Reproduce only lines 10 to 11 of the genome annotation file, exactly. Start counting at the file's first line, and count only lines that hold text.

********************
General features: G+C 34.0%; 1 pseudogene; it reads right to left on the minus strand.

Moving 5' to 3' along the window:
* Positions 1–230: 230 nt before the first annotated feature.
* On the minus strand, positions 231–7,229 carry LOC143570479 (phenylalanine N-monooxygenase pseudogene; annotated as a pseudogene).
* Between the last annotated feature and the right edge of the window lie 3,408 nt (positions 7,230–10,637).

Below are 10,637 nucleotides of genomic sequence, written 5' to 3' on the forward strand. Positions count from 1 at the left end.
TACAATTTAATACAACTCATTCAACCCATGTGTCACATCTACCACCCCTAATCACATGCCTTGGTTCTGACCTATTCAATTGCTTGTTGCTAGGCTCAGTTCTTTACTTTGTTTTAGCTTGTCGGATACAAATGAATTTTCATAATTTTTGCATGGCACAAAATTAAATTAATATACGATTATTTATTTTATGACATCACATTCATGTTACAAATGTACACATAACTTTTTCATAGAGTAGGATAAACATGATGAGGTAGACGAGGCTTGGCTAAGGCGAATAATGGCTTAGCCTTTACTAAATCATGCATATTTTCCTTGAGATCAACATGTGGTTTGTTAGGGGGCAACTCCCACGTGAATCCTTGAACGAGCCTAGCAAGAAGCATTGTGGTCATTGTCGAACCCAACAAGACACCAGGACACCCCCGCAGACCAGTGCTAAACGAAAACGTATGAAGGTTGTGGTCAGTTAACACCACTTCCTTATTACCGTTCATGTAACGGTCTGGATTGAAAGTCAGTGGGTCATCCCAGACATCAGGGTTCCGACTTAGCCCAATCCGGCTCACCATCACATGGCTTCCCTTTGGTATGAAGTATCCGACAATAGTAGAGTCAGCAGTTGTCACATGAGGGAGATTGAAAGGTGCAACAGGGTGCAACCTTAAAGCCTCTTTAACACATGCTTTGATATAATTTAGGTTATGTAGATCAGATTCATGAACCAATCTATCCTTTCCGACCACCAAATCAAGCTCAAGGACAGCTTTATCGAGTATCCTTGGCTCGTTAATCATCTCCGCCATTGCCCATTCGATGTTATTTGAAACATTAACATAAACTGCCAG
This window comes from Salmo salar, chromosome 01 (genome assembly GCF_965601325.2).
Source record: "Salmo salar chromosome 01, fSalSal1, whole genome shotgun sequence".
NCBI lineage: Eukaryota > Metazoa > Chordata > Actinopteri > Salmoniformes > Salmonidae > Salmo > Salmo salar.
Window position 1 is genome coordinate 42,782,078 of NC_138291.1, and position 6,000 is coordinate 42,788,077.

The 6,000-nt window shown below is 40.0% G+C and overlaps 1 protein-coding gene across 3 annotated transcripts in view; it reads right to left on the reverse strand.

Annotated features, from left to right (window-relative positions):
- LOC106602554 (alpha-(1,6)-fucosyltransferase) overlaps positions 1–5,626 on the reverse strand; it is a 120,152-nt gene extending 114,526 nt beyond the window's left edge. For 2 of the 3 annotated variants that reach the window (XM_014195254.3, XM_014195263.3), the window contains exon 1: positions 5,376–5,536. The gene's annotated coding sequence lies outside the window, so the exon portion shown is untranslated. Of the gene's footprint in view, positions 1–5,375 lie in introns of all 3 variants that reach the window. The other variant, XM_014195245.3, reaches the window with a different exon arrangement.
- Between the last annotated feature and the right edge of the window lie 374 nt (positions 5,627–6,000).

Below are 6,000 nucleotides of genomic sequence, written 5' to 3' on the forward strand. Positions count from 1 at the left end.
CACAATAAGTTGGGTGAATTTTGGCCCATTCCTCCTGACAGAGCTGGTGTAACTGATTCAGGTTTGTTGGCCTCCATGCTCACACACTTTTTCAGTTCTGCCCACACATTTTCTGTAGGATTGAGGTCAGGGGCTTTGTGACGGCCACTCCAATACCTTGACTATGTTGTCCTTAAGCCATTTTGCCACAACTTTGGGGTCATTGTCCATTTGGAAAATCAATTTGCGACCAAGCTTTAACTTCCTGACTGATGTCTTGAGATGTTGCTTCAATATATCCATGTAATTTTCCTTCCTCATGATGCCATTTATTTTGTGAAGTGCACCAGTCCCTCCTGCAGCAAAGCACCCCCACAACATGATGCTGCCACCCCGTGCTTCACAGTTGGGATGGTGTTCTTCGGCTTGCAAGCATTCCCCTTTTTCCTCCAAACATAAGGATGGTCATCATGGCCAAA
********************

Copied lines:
NCBI lineage: Eukaryota > Metazoa > Chordata > Actinopteri > Salmoniformes > Salmonidae > Salmo > Salmo salar.
Window position 1 is genome coordinate 42,782,078 of NC_138291.1, and position 6,000 is coordinate 42,788,077.